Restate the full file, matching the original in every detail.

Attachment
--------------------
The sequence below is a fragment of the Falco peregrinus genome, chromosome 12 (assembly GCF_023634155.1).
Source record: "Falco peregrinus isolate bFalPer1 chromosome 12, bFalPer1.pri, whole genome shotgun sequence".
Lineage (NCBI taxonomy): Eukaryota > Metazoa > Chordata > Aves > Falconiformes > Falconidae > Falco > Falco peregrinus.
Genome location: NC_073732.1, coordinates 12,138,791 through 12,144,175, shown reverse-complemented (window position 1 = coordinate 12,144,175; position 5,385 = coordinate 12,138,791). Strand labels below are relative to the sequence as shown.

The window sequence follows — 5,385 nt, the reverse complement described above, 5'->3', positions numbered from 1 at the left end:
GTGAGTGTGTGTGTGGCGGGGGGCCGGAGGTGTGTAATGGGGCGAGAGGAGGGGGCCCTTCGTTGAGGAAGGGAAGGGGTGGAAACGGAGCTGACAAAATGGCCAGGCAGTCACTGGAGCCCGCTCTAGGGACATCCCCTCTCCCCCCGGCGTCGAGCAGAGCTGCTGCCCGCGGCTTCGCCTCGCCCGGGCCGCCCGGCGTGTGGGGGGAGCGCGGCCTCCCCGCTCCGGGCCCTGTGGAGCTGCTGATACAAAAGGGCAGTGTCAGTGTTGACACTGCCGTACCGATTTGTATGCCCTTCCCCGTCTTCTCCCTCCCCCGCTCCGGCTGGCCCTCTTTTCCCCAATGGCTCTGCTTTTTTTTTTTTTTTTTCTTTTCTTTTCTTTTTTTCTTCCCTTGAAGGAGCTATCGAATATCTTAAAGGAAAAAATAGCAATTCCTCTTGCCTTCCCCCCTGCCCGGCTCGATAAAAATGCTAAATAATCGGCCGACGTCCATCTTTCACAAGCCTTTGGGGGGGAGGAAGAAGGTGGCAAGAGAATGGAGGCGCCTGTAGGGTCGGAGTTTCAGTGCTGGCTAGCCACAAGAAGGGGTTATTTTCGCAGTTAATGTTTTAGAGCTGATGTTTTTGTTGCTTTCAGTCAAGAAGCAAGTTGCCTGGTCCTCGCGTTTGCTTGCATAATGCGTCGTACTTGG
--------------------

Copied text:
The sequence below is a fragment of the Falco peregrinus genome, chromosome 12 (assembly GCF_023634155.1).
Source record: "Falco peregrinus isolate bFalPer1 chromosome 12, bFalPer1.pri, whole genome shotgun sequence".
Lineage (NCBI taxonomy): Eukaryota > Metazoa > Chordata > Aves > Falconiformes > Falconidae > Falco > Falco peregrinus.
Genome location: NC_073732.1, coordinates 12,138,791 through 12,144,175, shown reverse-complemented (window position 1 = coordinate 12,144,175; position 5,385 = coordinate 12,138,791). Strand labels below are relative to the sequence as shown.

The window sequence follows — 5,385 nt, the reverse complement described above, 5'->3', positions numbered from 1 at the left end:
GTGAGTGTGTGTGTGGCGGGGGGCCGGAGGTGTGTAATGGGGCGAGAGGAGGGGGCCCTTCGTTGAGGAAGGGAAGGGGTGGAAACGGAGCTGACAAAATGGCCAGGCAGTCACTGGAGCCCGCTCTAGGGACATCCCCTCTCCCCCCGGCGTCGAGCAGAGCTGCTGCCCGCGGCTTCGCCTCGCCCGGGCCGCCCGGCGTGTGGGGGGAGCGCGGCCTCCCCGCTCCGGGCCCTGTGGAGCTGCTGATACAAAAGGGCAGTGTCAGTGTTGACACTGCCGTACCGATTTGTATGCCCTTCCCCGTCTTCTCCCTCCCCCGCTCCGGCTGGCCCTCTTTTCCCCAATGGCTCTGCTTTTTTTTTTTTTTTTTCTTTTCTTTTCTTTTTTTCTTCCCTTGAAGGAGCTATCGAATATCTTAAAGGAAAAAATAGCAATTCCTCTTGCCTTCCCCCCTGCCCGGCTCGATAAAAATGCTAAATAATCGGCCGACGTCCATCTTTCACAAGCCTTTGGGGGGGAGGAAGAAGGTGGCAAGAGAATGGAGGCGCCTGTAGGGTCGGAGTTTCAGTGCTGGCTAGCCACAAGAAGGGGTTATTTTCGCAGTTAATGTTTTAGAGCTGATGTTTTTGTTGCTTTCAGTCAAGAAGCAAGTTGCCTGGTCCTCGCGTTTGCTTGCATAATGCGTCGTACTTGG